Carbon dioxide (CO2) gas is commonly used in the manufacture of popular beverages. The leak at the Greene King brewery in Bury St Edmunds (UK) last week, is a reminder of the importance of effective gas detection. It resulted in twenty workers having to be rescued by emergency services and local residents being evacuated. So what is carbon dioxide, why is it dangerous and why do we have to monitor it carefully?
Unique to T4, the TWA Resume function ensures toxic gas exposure is calculated accurately over an entire shift, even if T4 is switched off for a break or during travel to another site.
When most portable detectors are turned off, the algorithm that assesses TWA exposure assumes that it’s the end of the shift. When turned on again, these detectors act as if it is a new work shift, ignoring all previous measurements. The TWA Resume function however, provides the option to include previous measurements from within the correct time frame.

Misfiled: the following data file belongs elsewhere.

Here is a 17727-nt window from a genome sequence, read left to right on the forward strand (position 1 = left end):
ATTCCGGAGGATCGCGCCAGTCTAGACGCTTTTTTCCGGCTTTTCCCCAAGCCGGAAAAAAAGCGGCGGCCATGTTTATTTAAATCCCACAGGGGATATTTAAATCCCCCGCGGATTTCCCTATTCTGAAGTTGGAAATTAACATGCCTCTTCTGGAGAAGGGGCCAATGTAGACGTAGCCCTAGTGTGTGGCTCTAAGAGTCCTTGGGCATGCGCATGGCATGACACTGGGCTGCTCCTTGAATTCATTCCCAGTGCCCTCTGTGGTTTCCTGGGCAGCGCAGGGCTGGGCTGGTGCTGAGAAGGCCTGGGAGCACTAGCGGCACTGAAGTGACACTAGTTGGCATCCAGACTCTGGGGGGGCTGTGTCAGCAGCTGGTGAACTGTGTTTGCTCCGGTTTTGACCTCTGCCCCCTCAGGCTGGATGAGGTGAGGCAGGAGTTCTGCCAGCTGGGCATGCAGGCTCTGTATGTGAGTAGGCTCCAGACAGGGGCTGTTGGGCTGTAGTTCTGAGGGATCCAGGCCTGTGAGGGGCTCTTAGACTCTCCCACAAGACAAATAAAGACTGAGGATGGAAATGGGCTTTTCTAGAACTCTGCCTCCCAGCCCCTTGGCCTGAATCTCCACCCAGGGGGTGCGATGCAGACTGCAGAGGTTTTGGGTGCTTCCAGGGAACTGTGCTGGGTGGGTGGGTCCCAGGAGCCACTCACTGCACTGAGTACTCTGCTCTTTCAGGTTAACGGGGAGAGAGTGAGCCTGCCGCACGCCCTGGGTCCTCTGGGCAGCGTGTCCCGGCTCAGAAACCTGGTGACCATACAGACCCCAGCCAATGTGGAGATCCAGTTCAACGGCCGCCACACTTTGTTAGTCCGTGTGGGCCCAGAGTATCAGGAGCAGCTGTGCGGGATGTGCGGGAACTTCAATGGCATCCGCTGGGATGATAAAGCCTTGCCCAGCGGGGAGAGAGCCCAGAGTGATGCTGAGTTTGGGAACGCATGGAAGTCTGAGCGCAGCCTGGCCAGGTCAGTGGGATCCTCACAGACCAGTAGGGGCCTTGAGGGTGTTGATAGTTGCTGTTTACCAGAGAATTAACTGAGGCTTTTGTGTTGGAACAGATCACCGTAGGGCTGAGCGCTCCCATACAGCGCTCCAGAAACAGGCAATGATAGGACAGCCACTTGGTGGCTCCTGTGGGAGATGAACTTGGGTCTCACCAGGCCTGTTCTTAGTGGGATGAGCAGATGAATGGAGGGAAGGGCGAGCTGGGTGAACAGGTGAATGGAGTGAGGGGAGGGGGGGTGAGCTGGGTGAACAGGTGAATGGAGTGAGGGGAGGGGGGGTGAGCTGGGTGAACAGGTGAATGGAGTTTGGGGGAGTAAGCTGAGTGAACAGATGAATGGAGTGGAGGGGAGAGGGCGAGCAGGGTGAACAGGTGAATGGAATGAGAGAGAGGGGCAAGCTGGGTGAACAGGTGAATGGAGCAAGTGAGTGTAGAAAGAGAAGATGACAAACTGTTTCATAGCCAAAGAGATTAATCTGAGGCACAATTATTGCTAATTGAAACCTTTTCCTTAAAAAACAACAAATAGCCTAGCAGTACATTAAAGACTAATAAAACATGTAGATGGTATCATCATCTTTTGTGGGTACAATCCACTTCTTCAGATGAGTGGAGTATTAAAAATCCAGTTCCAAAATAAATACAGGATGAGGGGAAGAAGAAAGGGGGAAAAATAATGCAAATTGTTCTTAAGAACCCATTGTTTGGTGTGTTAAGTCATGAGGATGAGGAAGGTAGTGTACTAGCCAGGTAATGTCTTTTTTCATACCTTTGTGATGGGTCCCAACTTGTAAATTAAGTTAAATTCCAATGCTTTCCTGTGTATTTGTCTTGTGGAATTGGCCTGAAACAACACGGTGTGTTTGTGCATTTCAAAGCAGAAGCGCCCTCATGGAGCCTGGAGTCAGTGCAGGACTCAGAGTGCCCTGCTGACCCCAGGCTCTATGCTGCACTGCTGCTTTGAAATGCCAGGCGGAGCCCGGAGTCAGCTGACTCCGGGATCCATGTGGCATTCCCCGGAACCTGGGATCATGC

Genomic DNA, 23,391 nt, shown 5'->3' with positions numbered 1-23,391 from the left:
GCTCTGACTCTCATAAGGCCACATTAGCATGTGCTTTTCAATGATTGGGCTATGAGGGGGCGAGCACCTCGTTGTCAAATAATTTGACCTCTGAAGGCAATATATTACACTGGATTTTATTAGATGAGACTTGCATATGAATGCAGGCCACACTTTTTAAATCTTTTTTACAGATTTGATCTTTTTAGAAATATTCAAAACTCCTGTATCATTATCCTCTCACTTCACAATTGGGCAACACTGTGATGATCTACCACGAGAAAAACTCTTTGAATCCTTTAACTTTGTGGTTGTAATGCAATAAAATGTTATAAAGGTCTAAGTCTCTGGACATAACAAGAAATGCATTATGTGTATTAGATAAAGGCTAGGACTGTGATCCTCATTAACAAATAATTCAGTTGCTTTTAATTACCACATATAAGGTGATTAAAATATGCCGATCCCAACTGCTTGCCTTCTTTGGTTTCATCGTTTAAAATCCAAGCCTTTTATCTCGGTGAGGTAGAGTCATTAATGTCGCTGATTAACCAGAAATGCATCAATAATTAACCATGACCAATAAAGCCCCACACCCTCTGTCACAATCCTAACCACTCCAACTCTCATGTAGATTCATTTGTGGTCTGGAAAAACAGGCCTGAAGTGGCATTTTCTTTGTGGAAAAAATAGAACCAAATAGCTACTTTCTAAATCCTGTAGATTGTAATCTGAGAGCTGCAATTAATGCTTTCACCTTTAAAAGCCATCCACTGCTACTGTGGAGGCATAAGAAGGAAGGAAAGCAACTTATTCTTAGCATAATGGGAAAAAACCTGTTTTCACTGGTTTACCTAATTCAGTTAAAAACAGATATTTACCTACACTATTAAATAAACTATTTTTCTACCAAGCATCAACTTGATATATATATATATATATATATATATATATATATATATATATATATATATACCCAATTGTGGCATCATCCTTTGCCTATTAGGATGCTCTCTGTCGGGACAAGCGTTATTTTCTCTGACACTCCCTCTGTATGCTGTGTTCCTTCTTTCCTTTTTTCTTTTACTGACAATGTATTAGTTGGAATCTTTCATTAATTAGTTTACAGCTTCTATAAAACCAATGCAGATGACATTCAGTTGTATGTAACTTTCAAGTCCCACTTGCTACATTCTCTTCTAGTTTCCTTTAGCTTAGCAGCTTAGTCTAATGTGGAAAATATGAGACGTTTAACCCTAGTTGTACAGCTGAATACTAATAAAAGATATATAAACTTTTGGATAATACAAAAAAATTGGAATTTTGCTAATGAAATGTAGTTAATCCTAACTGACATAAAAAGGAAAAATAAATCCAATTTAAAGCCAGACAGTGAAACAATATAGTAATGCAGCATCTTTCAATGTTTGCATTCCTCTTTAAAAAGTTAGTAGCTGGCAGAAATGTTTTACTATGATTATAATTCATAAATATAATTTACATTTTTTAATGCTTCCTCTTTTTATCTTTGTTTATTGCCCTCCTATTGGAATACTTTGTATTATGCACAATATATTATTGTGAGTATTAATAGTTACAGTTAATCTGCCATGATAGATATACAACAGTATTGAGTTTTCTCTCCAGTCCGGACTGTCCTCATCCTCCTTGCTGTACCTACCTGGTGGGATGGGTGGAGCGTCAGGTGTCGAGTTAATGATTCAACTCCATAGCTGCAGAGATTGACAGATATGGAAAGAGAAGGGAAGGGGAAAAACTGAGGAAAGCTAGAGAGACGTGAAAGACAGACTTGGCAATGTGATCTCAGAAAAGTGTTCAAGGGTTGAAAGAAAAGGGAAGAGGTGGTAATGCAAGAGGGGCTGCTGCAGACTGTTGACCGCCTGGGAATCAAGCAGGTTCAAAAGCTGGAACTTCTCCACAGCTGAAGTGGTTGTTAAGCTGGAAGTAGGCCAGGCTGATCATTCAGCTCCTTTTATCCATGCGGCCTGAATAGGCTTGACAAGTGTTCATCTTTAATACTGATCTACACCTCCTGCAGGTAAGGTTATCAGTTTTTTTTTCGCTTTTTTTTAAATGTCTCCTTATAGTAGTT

By answering this short survey on use of alarms on your portable gas detection device, it will help us improve our training materials, as well as our communication generally. We would very much appreciate your input, It takes less than two minutes, and your responses are completely anonymous.
If you would like further information on exposure limits, please take a look at our blog entry from 21st August 2014.
Last week we looked at the toxic gas, Hydrogen sulphide, and briefly went through TWAs, so I thought this week I’d go into more detail about TWAs and the importance of them, especially when coming into contact with toxic gases.
As mentioned last week, toxic gases are considered to be those gases that can cause injury, illness or a reduced length or quality of life. Low concentration may not cause a problem or be noticed, but prolonged exposure may cause chronic illness or even premature death. The regulatory bodies are constantly working on acceptable exposure limits and these must be remembered when considering the purchase of a toxic gas detector.